Earlier this week, Chancellor of the Exchequer, Phillip Hammond, delivered the autumn budget. This is the biggest day in the financial calendar, as plans for tax and spending changes over the next 12 months are announced.

Several of the pledges and details will directly impact buyers and those involved in the property market, particularly First Time Buyers and developers. We’ve detailed the relevant areas and how they may impact you below:

Stamp Duty Relief

You may recall back in last year’s budget, Mr Hammond announced the abolition of Stamp Duty on purchases up to £300,000 for First Time Buyers. Since then, over 121,500 buyers have benefited, with First Time Buyers now at an 11 year high. Given the seeming success of this action, he has now announced that this is to be extended to Shared Ownership properties on the first £300,000 of properties valued up to £500,000. 

There are more than 200,000 Shared Ownership homes in the UK and this development will not only be effective immediately, but has also been applied retrospectively, so if you have purchased a Shared Ownership property since the 2017 autumn budget, you could be eligible for cashback.

To find out more about the details surrounding Stamp Duty for First Time Buyers, check out our blog from last year’s budget which goes into detail regarding eligibility, click here to read.

Help to Buy

Back in August, we delved into the success of Help to Buy, you can read more here, at that time, 420,000 buyers had benefited from the Help to Buy Equity Loan scheme, over 365,000 being First Time Buyers. The Help to Buy Equity Loan scheme remains one of the most successful, where buyers can receive a Government loan of up to 20%, requiring just a 5% deposit on new build homes.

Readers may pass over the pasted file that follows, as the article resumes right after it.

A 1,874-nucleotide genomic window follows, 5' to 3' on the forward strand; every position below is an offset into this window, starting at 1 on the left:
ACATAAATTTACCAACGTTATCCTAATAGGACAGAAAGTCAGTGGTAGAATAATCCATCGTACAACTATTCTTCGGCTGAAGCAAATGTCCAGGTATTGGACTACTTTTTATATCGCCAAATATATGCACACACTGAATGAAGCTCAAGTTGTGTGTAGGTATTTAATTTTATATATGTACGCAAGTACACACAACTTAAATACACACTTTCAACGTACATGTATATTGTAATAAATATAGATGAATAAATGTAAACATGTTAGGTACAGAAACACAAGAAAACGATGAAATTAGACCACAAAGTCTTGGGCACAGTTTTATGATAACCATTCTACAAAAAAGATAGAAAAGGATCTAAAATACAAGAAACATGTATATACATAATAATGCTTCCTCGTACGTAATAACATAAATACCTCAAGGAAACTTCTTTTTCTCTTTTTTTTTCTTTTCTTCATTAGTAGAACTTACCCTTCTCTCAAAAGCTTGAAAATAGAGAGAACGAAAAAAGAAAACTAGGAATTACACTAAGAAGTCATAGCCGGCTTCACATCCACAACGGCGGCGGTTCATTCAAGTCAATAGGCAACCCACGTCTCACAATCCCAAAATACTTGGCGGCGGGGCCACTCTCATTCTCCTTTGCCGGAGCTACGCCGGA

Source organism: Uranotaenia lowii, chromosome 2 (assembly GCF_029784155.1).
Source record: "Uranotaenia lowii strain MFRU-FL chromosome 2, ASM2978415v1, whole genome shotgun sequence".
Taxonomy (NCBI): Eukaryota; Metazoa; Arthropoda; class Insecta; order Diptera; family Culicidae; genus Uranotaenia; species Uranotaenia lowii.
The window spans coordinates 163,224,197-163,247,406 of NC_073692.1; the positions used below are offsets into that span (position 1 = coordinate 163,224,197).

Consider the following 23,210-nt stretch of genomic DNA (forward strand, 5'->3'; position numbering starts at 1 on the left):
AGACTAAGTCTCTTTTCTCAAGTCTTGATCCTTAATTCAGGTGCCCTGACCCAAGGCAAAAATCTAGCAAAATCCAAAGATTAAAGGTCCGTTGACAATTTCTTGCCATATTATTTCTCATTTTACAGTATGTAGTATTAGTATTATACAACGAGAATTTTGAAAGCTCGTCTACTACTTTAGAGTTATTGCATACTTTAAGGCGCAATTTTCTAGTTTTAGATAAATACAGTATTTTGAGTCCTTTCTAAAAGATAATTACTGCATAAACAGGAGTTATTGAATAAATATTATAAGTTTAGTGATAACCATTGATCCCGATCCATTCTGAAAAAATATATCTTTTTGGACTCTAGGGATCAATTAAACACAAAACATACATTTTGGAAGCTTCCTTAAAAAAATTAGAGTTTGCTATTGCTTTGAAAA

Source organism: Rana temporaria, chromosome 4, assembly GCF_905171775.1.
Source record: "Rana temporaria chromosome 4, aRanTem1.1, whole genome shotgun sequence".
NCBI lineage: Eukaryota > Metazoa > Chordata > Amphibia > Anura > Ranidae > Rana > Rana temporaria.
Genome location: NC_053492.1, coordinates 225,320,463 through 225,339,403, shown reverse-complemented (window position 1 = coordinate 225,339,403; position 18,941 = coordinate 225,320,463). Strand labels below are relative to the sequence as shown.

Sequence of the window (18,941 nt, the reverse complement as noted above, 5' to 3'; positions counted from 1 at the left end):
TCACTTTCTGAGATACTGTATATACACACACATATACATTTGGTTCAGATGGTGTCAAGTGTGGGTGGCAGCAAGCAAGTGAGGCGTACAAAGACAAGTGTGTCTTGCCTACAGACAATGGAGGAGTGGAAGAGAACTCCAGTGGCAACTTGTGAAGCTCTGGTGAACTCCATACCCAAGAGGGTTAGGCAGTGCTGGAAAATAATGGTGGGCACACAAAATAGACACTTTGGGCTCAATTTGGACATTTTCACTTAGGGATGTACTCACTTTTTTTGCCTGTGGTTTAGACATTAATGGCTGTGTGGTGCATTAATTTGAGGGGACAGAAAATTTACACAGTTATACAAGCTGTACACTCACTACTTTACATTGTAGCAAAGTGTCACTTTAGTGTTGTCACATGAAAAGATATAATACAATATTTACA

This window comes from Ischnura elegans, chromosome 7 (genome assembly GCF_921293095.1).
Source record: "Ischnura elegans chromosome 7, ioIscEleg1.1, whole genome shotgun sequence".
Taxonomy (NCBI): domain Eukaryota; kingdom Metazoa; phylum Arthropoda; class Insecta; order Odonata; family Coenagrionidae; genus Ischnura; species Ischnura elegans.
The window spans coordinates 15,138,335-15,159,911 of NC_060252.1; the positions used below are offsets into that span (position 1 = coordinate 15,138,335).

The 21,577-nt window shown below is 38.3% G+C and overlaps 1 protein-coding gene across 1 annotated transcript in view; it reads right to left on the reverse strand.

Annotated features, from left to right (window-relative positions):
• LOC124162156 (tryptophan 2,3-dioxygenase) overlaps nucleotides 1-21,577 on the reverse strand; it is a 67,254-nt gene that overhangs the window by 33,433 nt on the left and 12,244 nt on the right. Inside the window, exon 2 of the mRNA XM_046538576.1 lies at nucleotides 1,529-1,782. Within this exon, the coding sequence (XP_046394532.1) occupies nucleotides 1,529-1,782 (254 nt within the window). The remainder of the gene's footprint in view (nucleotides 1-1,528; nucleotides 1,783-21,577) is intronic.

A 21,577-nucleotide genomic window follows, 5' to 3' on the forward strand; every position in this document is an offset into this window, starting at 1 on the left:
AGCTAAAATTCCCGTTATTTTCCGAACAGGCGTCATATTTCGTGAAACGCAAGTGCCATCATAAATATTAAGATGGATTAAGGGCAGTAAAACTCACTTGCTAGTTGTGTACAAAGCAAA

It had been previously announced that the scheme, boosting home ownership for not only First Time Buyers but all prospective purchasers, would be extended to 2021. In this week’s budget, Phillip Hammond has confirmed that it will be extended by a further 2 years, taking us to 2023. There are, however, some caveats surrounding this extended time, as it will only be available to First Time Buyers and some regional price caps will be applied.

As it stands today, you can benefit from the Help to Buy Equity Loan if you are looking to purchase a new build property up to £600,000 with a developer who has registered for the scheme, some will have limited availability so it is always worth enquiring with the relevant sales office. Currently, it is not only First Time Buyers who can benefit, any home buyer could, providing they are not planning on part exchanging their property as part of the purchase and do not own any other property at that time (landlords, holiday homes etc). 

More new homes

New home registrations in Britain have reached their highest level in more than a decade, boosted by a number of large developments in London, according to an industry body. The government’s target is 300,000 new homes a year by 2022, but the majority of housebuilders think it will be missed by at least 50,000. Phillip Hammond has targeted this issue with some further pledges for builders and councils. 

The autumn budget has allocated a £655 million fund for councils in order to transform their High Streets, whilst this isn’t a direct impact on housing, part of this could be considered for conversion of commercial premises into housing, particularly interesting given the evolving nature of our High Streets today. Mr Hammond has also allocated £500 million for the Housing Infrastructure Fund; local councils can apply for this in order to build homes, it should help to build approximately 650,000. He has also allowed for funds to help up to 500 neighbourhoods allocate land for housing that they can then go on to sell to locals at discounted prices. 

There has been some consideration for the developers directly, with £1 billion bank guarantees to aid SME builders.

 

Sources: Help To Buy South, Money Matters, Guardian, BBC